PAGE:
The bipolar star-forming region, called Sharpless 2-106, looks like a soaring, celestial snow angel in this image from the NASA/ESA Hubble Space Telescope. The outstretched “wings” of the nebula record the contrasting imprint of heat and motion against the backdrop of a colder medium. Twin lobes of super-hot gas, glowing blue in this image, stretch outward from the central star. This hot gas creates the “wings” of our angel. A ring of dust and gas orbiting the star acts like a belt, cinching the expanding nebula into an “hourglass” shape.
Milky Way tips the scales at 1.5 trillion solar masses
A supermassive and super-hungry galaxy
This NASA/ESA Hubble Space Telescope image shows the spiral galaxy NGC 4845, located over 65 million light-years away in the constellation of Virgo. In 2013 researchers noticed a violent flare from the black hole at the centre of NGC 4845 as it tore up and fed off an object many times more massive than Jupiter that strayed too close and was devoured.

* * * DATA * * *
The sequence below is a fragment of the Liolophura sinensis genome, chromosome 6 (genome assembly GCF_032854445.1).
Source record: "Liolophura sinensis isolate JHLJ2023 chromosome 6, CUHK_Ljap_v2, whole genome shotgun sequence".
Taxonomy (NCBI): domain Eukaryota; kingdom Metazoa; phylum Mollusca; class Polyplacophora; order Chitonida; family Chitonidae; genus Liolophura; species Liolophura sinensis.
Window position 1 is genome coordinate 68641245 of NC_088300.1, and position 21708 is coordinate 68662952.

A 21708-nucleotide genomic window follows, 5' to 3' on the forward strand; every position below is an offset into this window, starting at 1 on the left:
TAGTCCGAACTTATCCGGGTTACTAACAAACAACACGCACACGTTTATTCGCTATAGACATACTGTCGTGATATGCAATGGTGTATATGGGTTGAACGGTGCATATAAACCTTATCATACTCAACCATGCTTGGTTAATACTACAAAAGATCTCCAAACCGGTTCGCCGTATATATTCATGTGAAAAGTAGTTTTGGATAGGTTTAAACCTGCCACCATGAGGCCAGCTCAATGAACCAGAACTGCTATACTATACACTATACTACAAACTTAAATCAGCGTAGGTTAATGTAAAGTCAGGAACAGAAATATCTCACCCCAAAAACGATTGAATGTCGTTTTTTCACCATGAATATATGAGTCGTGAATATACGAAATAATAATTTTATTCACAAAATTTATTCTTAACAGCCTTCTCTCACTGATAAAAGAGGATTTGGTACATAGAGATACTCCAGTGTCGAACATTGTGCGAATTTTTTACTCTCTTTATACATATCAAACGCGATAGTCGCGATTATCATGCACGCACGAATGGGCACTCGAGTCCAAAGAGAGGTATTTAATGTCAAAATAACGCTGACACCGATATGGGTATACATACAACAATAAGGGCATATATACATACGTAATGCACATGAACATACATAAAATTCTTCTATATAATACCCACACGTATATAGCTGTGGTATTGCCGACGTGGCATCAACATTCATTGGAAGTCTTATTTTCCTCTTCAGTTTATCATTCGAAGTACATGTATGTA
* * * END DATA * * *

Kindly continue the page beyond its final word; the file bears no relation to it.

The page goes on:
Magnetar could have boosted explosion of extremely bright supernova
Super-luminous supernovae (SLSNe) are a relatively new and rare class of stellar explosions, 10 to 100 times brighter than normal supernovae. According to a new model, researchers have found that highly magnetised, rapidly spinning neutron stars called magnetars could explain the energy source behind SLSNe.